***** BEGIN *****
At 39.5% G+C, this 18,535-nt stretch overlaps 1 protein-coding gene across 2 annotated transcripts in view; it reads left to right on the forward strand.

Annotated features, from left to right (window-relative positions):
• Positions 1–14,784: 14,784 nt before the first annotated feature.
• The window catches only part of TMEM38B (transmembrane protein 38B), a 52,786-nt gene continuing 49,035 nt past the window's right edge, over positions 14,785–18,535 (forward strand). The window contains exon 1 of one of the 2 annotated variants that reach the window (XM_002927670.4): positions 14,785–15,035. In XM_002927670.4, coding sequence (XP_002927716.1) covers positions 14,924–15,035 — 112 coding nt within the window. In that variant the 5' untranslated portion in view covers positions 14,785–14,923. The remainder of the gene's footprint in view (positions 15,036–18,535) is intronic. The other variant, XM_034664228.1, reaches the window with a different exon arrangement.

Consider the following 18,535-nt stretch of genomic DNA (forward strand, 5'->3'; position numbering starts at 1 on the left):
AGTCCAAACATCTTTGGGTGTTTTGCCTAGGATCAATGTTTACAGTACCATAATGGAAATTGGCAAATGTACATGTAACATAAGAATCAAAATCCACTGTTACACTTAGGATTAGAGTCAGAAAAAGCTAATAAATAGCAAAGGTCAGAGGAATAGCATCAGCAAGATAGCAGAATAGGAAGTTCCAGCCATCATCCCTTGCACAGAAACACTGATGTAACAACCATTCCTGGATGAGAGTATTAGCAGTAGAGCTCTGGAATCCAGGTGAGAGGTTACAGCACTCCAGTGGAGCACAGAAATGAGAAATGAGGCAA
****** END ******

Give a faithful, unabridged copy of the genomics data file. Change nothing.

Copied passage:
At 39.5% G+C, this 18,535-nt stretch overlaps 1 protein-coding gene across 2 annotated transcripts in view; it reads left to right on the forward strand.

Annotated features, from left to right (window-relative positions):
• Positions 1–14,784: 14,784 nt before the first annotated feature.
• The window catches only part of TMEM38B (transmembrane protein 38B), a 52,786-nt gene continuing 49,035 nt past the window's right edge, over positions 14,785–18,535 (forward strand). The window contains exon 1 of one of the 2 annotated variants that reach the window (XM_002927670.4): positions 14,785–15,035. In XM_002927670.4, coding sequence (XP_002927716.1) covers positions 14,924–15,035 — 112 coding nt within the window. In that variant the 5' untranslated portion in view covers positions 14,785–14,923. The remainder of the gene's footprint in view (positions 15,036–18,535) is intronic. The other variant, XM_034664228.1, reaches the window with a different exon arrangement.

Consider the following 18,535-nt stretch of genomic DNA (forward strand, 5'->3'; position numbering starts at 1 on the left):
AGTCCAAACATCTTTGGGTGTTTTGCCTAGGATCAATGTTTACAGTACCATAATGGAAATTGGCAAATGTACATGTAACATAAGAATCAAAATCCACTGTTACACTTAGGATTAGAGTCAGAAAAAGCTAATAAATAGCAAAGGTCAGAGGAATAGCATCAGCAAGATAGCAGAATAGGAAGTTCCAGCCATCATCCCTTGCACAGAAACACTGATGTAACAACCATTCCTGGATGAGAGTATTAGCAGTAGAGCTCTGGAATCCAGGTGAGAGGTTACAGCACTCCAGTGGAGCACAGAAATGAGAAATGAGGCAA